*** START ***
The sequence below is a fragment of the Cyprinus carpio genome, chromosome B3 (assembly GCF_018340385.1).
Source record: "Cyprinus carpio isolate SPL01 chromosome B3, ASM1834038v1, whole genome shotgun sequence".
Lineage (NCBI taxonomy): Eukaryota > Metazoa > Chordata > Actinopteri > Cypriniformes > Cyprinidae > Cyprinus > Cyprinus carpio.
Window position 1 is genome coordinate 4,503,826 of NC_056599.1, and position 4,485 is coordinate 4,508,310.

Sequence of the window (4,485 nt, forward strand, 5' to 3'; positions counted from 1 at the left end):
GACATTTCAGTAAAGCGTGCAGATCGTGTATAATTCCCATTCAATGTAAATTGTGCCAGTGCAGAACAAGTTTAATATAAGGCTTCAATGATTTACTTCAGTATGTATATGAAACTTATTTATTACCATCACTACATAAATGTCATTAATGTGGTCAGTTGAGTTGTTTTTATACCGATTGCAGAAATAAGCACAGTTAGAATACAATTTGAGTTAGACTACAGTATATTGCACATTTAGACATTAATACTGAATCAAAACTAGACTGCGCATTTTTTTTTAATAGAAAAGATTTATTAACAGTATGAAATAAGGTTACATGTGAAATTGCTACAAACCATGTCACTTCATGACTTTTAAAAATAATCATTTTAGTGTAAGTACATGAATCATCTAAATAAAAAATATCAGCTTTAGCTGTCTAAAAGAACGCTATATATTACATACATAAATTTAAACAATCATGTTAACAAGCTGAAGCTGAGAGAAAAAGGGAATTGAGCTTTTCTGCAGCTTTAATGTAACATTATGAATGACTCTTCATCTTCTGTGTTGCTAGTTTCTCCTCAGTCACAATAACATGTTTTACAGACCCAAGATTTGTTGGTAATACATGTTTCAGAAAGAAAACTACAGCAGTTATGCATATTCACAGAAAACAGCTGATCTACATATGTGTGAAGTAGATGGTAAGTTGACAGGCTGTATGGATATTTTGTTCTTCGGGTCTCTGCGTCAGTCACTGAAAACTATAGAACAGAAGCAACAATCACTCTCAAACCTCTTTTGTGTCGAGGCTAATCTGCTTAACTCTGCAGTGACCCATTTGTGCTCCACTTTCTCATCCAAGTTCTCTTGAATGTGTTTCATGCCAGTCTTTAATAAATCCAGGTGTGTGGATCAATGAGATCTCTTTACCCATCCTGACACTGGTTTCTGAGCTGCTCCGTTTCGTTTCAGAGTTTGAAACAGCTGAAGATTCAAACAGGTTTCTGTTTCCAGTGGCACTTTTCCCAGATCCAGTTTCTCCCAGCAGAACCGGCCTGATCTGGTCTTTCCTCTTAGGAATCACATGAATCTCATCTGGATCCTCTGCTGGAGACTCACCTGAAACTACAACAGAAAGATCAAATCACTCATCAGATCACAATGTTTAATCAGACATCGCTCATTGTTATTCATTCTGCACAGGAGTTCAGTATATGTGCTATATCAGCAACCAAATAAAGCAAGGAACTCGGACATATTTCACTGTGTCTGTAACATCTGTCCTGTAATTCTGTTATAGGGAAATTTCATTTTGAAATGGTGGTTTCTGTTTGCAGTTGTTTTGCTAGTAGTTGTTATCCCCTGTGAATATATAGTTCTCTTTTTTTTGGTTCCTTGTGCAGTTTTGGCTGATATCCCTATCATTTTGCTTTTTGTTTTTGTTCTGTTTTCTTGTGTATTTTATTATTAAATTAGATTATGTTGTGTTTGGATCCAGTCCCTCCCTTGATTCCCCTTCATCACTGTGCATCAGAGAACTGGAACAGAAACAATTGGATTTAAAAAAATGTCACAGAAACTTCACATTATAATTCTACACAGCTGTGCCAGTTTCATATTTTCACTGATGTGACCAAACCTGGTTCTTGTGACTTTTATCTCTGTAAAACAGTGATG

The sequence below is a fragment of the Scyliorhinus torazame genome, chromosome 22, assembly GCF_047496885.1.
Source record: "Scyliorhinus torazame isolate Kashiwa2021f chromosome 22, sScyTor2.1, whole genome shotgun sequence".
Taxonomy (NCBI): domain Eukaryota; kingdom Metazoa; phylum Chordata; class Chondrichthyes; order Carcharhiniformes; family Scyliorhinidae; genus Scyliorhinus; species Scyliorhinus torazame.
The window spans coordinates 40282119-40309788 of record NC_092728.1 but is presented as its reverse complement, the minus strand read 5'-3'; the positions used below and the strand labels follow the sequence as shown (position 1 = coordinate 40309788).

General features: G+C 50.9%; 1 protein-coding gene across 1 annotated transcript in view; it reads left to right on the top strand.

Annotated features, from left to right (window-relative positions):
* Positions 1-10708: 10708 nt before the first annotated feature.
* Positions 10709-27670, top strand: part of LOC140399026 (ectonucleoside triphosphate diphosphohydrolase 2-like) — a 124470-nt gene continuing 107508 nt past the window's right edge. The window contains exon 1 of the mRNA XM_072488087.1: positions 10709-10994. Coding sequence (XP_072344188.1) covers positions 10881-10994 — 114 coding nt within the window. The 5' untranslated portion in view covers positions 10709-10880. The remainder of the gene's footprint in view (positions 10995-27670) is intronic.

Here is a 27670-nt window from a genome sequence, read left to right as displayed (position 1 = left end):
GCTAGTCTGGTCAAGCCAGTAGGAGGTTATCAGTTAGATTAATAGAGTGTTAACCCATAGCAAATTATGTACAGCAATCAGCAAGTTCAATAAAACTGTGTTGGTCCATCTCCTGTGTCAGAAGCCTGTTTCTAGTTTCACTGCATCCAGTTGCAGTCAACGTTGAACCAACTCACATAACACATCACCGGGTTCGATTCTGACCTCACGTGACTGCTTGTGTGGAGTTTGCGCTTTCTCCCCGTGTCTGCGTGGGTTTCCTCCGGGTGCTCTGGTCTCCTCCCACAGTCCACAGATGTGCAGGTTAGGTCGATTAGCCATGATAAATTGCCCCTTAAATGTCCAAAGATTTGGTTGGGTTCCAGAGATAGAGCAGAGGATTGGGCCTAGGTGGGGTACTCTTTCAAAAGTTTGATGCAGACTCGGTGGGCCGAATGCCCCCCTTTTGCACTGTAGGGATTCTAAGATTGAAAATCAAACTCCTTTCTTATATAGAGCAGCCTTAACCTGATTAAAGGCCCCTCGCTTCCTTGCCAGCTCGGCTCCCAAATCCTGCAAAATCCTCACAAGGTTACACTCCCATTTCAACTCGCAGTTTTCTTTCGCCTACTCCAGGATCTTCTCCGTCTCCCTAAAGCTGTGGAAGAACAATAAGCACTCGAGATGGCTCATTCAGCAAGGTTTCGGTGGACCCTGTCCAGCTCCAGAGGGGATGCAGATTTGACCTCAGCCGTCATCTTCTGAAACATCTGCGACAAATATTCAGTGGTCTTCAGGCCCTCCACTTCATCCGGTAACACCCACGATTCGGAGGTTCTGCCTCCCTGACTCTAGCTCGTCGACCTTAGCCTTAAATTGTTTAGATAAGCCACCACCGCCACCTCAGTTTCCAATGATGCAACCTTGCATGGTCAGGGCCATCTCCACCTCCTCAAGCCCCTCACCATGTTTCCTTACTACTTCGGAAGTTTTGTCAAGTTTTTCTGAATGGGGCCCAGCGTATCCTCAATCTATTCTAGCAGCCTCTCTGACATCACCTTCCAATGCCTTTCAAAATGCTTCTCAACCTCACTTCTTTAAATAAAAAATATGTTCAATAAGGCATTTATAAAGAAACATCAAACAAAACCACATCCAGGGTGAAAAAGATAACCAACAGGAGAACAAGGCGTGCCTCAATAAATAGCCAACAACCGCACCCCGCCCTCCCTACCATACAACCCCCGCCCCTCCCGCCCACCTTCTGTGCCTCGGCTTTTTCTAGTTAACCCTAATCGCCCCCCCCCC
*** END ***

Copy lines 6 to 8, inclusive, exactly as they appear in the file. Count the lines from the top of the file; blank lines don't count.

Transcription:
GACATTTCAGTAAAGCGTGCAGATCGTGTATAATTCCCATTCAATGTAAATTGTGCCAGTGCAGAACAAGTTTAATATAAGGCTTCAATGATTTACTTCAGTATGTATATGAAACTTATTTATTACCATCACTACATAAATGTCATTAATGTGGTCAGTTGAGTTGTTTTTATACCGATTGCAGAAATAAGCACAGTTAGAATACAATTTGAGTTAGACTACAGTATATTGCACATTTAGACATTAATACTGAATCAAAACTAGACTGCGCATTTTTTTTTAATAGAAAAGATTTATTAACAGTATGAAATAAGGTTACATGTGAAATTGCTACAAACCATGTCACTTCATGACTTTTAAAAATAATCATTTTAGTGTAAGTACATGAATCATCTAAATAAAAAATATCAGCTTTAGCTGTCTAAAAGAACGCTATATATTACATACATAAATTTAAACAATCATGTTAACAAGCTGAAGCTGAGAGAAAAAGGGAATTGAGCTTTTCTGCAGCTTTAATGTAACATTATGAATGACTCTTCATCTTCTGTGTTGCTAGTTTCTCCTCAGTCACAATAACATGTTTTACAGACCCAAGATTTGTTGGTAATACATGTTTCAGAAAGAAAACTACAGCAGTTATGCATATTCACAGAAAACAGCTGATCTACATATGTGTGAAGTAGATGGTAAGTTGACAGGCTGTATGGATATTTTGTTCTTCGGGTCTCTGCGTCAGTCACTGAAAACTATAGAACAGAAGCAACAATCACTCTCAAACCTCTTTTGTGTCGAGGCTAATCTGCTTAACTCTGCAGTGACCCATTTGTGCTCCACTTTCTCATCCAAGTTCTCTTGAATGTGTTTCATGCCAGTCTTTAATAAATCCAGGTGTGTGGATCAATGAGATCTCTTTACCCATCCTGACACTGGTTTCTGAGCTGCTCCGTTTCGTTTCAGAGTTTGAAACAGCTGAAGATTCAAACAGGTTTCTGTTTCCAGTGGCACTTTTCCCAGATCCAGTTTCTCCCAGCAGAACCGGCCTGATCTGGTCTTTCCTCTTAGGAATCACATGAATCTCATCTGGATCCTCTGCTGGAGACTCACCTGAAACTACAACAGAAAGATCAAATCACTCATCAGATCACAATGTTTAATCAGACATCGCTCATTGTTATTCATTCTGCACAGGAGTTCAGTATATGTGCTATATCAGCAACCAAATAAAGCAAGGAACTCGGACATATTTCACTGTGTCTGTAACATCTGTCCTGTAATTCTGTTATAGGGAAATTTCATTTTGAAATGGTGGTTTCTGTTTGCAGTTGTTTTGCTAGTAGTTGTTATCCCCTGTGAATATATAGTTCTCTTTTTTTTGGTTCCTTGTGCAGTTTTGGCTGATATCCCTATCATTTTGCTTTTTGTTTTTGTTCTGTTTTCTTGTGTATTTTATTATTAAATTAGATTATGTTGTGTTTGGATCCAGTCCCTCCCTTGATTCCCCTTCATCACTGTGCATCAGAGAACTGGAACAGAAACAATTGGATTTAAAAAAATGTCACAGAAACTTCACATTATAATTCTACACAGCTGTGCCAGTTTCATATTTTCACTGATGTGACCAAACCTGGTTCTTGTGACTTTTATCTCTGTAAAACAGTGATG

The sequence below is a fragment of the Scyliorhinus torazame genome, chromosome 22, assembly GCF_047496885.1.
Source record: "Scyliorhinus torazame isolate Kashiwa2021f chromosome 22, sScyTor2.1, whole genome shotgun sequence".